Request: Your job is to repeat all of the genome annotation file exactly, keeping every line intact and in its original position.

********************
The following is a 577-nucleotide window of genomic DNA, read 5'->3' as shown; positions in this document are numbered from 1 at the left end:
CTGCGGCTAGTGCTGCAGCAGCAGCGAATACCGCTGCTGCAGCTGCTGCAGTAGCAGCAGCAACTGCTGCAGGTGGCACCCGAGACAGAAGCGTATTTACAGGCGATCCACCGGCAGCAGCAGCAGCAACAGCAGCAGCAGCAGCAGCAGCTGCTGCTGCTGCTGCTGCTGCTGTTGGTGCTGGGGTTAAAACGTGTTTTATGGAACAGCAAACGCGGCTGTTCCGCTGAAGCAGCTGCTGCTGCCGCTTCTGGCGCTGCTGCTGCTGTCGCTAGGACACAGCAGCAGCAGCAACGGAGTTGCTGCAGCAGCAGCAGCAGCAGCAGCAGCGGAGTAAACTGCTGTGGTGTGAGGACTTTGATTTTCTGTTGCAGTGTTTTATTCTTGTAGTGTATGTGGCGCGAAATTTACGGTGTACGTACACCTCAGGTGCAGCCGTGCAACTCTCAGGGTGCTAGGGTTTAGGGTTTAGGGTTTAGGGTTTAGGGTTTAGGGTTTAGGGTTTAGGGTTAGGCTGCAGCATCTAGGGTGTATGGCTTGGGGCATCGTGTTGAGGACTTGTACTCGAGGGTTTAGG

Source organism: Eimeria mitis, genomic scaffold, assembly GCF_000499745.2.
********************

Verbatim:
The following is a 577-nucleotide window of genomic DNA, read 5'->3' as shown; positions in this document are numbered from 1 at the left end:
CTGCGGCTAGTGCTGCAGCAGCAGCGAATACCGCTGCTGCAGCTGCTGCAGTAGCAGCAGCAACTGCTGCAGGTGGCACCCGAGACAGAAGCGTATTTACAGGCGATCCACCGGCAGCAGCAGCAGCAACAGCAGCAGCAGCAGCAGCAGCTGCTGCTGCTGCTGCTGCTGCTGTTGGTGCTGGGGTTAAAACGTGTTTTATGGAACAGCAAACGCGGCTGTTCCGCTGAAGCAGCTGCTGCTGCCGCTTCTGGCGCTGCTGCTGCTGTCGCTAGGACACAGCAGCAGCAGCAACGGAGTTGCTGCAGCAGCAGCAGCAGCAGCAGCAGCGGAGTAAACTGCTGTGGTGTGAGGACTTTGATTTTCTGTTGCAGTGTTTTATTCTTGTAGTGTATGTGGCGCGAAATTTACGGTGTACGTACACCTCAGGTGCAGCCGTGCAACTCTCAGGGTGCTAGGGTTTAGGGTTTAGGGTTTAGGGTTTAGGGTTTAGGGTTTAGGGTTTAGGGTTAGGCTGCAGCATCTAGGGTGTATGGCTTGGGGCATCGTGTTGAGGACTTGTACTCGAGGGTTTAGG

Source organism: Eimeria mitis, genomic scaffold, assembly GCF_000499745.2.